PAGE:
Recap: Verrater First Impressions, Multiverse Antics, and More
I don’t deny that I’m a non-reluctant member of the “cult of the new.” But for me, it isn’t really about whatever the most recent game is. I just love to play a game that I haven’t played before. It’s a new experience for me, and that’s what I like. So, this week, I got the chance to play Verrater and jumped on board. I also got in a play of Through the Ages and some Sentinels of the Multiverse.
Verrater. Verrater isn’t exactly a hidden loyalty game, but it does have a traitor mechanic. In our four player game, we started on two teams of two. A conflict is chosen between the two factions. Then, as in Citadels, everyone selects a role. Then everyone commits troops to the fight. The trick is, one of the available roles is the Verrater: the traitor. The traitor switches teams, so all of the cards he played actually count for the army of his new team.
The key to the game seems to be knowing when to switch sides. Whichever side wins gets points. But, only the single player with the most points wins. So if you stay on the same team, you’ll end up with the same points and you won’t be able to win. Similarly, if you leap onto the leader’s team, then any gain in points is a net zero because the leader will also gain the same points.
Verrater is a constant struggle to figure out what you think other players did and what you believe is in their best interest. Trying to figure out the potential traitor each round is a wonderful part of the game. Even after a full game, I was a bit mystified as to the proper tactics. That doesn’t happen often. The game has really stuck with me, though, and I’ve been going over it again in my mind ever since. I’ve got all sorts of new ideas about when a player should select the traitor and I’m itching to try them out.
Through the Ages. This marked my tenth play of TtA. Even with its roughly hour-per-player play time, the game provides an exciting and tense experience. We started our four player game a tad before 10 pm, When we finished – and the game felt like it went quickly – we looked at our watches and saw that it was 2 am. Where does the time go?
This time, I went with a library/theater strategy. I was able to build the Bascillica early on, which allowed me to double happy faces. That kept me from getting discontent workers. I needed that greatly. All through Age 1 I had the weakest military (I was focusing on food and ore production), and I bore the brunt of some nasty cards. I lost population, blue barrels, and even a building to event cards. Luckily, I was never targeted for attack by a player as that could have turned out badly.
With libraries and theaters, I was producing nine culture per turn. With the rest of my wonders, leaders, and other items, I was up to 21 culture per turn by game end. Only one other player challenged me, and it was the Colony King. Between the Colossus and his colony technology, the guy was able to nab up nearly every colony offered. He had five colonies into Age 2 and that’s when he grabbed James Cook as his leader. Cook gives two culture per turn for each colony. Boom, that increased his culture production by ten – twelve when he later acquired another colony.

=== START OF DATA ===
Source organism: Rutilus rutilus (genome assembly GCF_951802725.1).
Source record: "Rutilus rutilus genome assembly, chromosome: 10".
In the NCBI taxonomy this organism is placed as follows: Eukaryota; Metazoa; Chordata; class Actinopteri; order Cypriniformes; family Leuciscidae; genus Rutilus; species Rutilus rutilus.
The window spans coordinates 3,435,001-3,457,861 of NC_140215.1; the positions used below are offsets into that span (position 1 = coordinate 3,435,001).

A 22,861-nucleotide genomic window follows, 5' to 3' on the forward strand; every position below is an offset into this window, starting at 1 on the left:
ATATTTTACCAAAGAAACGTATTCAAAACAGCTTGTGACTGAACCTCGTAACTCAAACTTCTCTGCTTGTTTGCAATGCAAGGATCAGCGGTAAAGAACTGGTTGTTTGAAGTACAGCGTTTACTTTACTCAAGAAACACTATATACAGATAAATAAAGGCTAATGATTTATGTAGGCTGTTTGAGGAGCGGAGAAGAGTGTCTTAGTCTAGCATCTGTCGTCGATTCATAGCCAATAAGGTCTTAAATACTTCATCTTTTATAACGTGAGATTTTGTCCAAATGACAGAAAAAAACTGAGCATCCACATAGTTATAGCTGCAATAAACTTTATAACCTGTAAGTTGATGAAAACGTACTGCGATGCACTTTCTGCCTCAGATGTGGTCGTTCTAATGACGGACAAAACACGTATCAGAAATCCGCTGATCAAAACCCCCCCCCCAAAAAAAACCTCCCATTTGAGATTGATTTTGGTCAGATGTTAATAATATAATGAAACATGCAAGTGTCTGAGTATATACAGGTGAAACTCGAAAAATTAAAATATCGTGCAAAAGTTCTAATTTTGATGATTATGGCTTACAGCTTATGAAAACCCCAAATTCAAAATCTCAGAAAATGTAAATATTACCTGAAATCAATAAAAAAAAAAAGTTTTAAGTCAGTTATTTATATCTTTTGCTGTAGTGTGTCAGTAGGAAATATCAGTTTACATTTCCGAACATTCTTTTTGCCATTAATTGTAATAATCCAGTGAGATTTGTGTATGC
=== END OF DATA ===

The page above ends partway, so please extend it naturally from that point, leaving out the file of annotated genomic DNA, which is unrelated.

My lead was shrinking quickly, and I was fighting to maintain a good culture per turn mark. When, thankfully, someone threw in the event Iconoclasm. It came up just as we entered Age 3. Iconoclasm kills all leaders from a previous age. Although it killed my Shakespeare (who was, at that time, giving me three culture per turn), it also killed Cook – knocking my chief rival down 12 culture per turn. My lead began to build again and my opponent never fully recovered.
In Age 3, as it became obvious that an opponent was building up his army for a big war, I did the only reasonable thing, I secure Ghandi as my leader. That made it near impossible for him to fight me, and I was able to secure victory unmolested by conflict.
Sentinels of the Multiverse. My in-laws were in from out of town, and my brother in-law could care less about board games. He’s a gamer, but he prefers DOTA and Warcraft to boardgames. However, I brought out Sentinels and we played a game. By the end, he was asking me where to buy his own copy. The Sentinels conversion grows.
We played as Legacy, Tachyon, Tempest, and Expatriette against Plague Rat and carried the day. The “Into the Stratosphere” card was fantastic in that situation. It allows a villain ongoing card to be placed back on top of the Villain deck. So we bounced one of the infection cards twice in a row. Not only did that stop the spread of infection (we placed it on the player going after Tempest), but it also ensured that Plague Rat didn’t pull one of his nastier cards. That respite gave us what we needed to achieve victory.
Then we added Ra in to the mix and fought the chairman. That was a lot closer, but still a victory for the heroes. We blew all of our best cards killing the Operative in just a few turns. We spent a little time trying to ensure that there were three underbosses in play. Just as we managed to control that, a Prison Break occurred, and suddenly every underboss was in play. We used Tempest’s and Expatriette’s abilities to target multiple bad guys to thin the criminal network. We used Tachyon and Ra as big hitters to go after the chairman. The Chairman fell, and Rook City was (a little) safer.